Author's Note: I had no idea about the symbolism of dragonflies until it was already in the story, but was pretty happy to discover The Dragonfly Site, which has a page on the topic
As the two riders emerged from the shadow of the trees that lined the riverbank and moved back into the light, Lou couldn't resist the urge to tip her hat back and let the sun shine full on her face. These last days of spring were the perfect time of year to be out for a ride, she thought: the sun's warmth seeping into your bones but not burning your skin; the breezes stirring, bringing the sweet smell of the prairie grass; the birds singing. Even the horses seemed happy to be out and about. As they slowed them to a walk to rest after a long afternoon's ride, Lightning was still moving smoothly, looking around curiously. Lou could feel a silly smile on her face, and just plain couldn't be bothered to wipe it away.
At least until she opened her eyes. A movement at her side caught her attention and she saw her companion's head turned towards her. She waited a moment for him to say something, but when he didn't she finally prompted, "What?"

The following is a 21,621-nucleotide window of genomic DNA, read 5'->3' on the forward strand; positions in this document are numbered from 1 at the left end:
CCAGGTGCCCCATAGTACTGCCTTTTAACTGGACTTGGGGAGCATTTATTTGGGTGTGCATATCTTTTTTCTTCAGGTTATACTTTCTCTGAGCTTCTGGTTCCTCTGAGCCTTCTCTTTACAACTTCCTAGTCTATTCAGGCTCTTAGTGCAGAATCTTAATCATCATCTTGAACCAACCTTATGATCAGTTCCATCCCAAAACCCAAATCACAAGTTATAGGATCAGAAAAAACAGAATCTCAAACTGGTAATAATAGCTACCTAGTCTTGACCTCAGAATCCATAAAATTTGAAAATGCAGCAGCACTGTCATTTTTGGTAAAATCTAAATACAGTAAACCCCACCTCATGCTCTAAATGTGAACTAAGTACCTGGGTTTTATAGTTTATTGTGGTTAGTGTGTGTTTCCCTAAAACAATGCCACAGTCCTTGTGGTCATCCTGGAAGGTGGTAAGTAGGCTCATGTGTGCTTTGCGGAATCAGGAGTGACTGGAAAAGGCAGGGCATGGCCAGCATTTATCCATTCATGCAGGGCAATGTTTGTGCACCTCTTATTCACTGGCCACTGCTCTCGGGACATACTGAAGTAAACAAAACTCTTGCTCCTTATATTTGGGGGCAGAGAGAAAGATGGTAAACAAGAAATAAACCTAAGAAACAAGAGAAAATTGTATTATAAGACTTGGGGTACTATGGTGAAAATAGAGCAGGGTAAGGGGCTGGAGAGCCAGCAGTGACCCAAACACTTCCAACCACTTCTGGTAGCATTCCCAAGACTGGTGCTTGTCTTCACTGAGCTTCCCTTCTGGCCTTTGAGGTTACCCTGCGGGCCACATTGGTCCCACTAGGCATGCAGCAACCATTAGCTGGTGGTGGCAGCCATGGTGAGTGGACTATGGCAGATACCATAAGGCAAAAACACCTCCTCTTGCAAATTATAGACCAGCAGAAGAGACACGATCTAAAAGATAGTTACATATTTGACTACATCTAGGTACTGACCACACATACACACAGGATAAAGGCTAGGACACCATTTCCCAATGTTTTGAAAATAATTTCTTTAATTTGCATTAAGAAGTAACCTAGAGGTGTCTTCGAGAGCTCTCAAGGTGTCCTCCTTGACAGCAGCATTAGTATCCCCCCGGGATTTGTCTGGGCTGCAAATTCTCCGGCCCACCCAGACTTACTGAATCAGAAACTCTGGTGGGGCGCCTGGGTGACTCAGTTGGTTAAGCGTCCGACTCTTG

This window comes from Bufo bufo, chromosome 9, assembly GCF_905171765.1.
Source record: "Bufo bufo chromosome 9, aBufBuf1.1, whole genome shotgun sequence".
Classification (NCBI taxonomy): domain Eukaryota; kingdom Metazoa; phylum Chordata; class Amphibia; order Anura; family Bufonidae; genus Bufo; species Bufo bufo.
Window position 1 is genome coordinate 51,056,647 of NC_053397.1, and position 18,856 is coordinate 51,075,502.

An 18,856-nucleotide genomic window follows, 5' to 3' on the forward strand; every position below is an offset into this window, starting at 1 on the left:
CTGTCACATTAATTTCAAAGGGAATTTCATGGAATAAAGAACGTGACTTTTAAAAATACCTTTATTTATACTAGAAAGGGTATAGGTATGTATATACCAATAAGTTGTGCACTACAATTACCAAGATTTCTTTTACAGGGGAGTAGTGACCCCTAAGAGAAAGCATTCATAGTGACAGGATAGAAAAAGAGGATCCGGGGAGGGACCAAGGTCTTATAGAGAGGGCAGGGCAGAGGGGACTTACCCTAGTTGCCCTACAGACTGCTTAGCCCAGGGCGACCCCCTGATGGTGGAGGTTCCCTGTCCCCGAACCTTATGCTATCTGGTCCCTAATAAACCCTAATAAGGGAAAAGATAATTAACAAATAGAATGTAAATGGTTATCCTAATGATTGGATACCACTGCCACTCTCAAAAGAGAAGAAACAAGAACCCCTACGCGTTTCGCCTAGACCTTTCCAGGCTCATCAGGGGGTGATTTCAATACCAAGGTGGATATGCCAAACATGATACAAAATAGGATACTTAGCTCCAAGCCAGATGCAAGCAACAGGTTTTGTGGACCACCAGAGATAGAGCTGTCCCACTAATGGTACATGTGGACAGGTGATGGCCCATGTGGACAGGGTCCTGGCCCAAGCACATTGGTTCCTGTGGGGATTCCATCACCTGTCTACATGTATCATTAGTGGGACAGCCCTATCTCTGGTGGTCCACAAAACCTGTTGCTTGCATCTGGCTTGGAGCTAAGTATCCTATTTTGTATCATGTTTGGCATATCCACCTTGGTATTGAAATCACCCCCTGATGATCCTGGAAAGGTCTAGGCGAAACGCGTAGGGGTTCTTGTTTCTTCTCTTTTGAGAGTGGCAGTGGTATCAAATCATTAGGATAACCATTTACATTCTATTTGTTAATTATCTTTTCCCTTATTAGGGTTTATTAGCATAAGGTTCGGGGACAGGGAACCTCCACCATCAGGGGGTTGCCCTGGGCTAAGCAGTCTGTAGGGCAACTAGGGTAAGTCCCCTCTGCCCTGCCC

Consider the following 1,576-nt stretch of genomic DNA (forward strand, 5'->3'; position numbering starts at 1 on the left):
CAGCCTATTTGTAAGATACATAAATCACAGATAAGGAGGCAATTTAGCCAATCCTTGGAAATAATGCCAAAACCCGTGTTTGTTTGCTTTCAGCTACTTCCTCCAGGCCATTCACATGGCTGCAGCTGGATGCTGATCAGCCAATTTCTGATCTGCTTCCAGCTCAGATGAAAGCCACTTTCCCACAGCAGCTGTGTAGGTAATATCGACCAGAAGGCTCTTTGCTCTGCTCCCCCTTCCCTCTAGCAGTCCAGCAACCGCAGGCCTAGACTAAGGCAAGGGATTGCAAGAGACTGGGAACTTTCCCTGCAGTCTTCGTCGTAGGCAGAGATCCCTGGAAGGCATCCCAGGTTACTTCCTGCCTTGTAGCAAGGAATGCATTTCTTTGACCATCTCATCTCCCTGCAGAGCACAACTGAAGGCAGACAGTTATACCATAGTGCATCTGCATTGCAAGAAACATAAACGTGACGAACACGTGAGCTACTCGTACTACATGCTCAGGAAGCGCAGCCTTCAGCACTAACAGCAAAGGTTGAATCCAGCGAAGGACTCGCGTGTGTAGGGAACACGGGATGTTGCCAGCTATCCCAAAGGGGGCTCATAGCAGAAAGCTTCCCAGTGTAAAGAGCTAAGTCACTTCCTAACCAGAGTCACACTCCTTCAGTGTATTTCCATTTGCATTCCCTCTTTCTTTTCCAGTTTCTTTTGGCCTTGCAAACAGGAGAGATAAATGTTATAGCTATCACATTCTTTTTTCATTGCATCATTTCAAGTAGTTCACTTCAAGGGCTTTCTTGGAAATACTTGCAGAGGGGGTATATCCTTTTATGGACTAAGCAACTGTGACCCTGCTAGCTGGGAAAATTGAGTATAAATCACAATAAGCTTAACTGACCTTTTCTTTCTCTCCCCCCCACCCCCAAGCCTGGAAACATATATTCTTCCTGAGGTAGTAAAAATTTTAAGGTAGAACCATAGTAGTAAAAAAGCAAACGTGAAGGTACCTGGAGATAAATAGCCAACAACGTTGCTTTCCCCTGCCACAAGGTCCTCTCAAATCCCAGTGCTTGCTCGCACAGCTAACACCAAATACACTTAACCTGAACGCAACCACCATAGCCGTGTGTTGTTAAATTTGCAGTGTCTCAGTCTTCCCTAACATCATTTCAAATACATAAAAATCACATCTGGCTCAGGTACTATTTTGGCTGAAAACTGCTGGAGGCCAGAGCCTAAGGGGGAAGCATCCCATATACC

Except it wasn't, of course. Although he turned forward again to look at the trail ahead of them, the too-innocent tone of his voice gave it away, and when she looked she could see that under the shadowing brim of his hat the corner of his mouth was turned up. He was laughing at her, darn it.
"What?" she demanded again.
He just shrugged and shook his head, but the tilt of his mouth was even more pronounced than before. Lou looked around for something to throw at him, but when nothing she cared to lose came to hand, just huffed and turned away again. She'd just enjoy the sun, she figured, and he could mock all he wanted. She closed her eyes again.
"Hey, Sleeping Beauty." The teasing tone broke through her determination to ignore him and made her open her eyes and look back at him again. "Time to stop? I could use the chance to refill my canteen." As he spoke, he gestured to a sunny spot along the riverbank where there was a patch of grass wide enough for the horses to graze a bit, and good access to the water.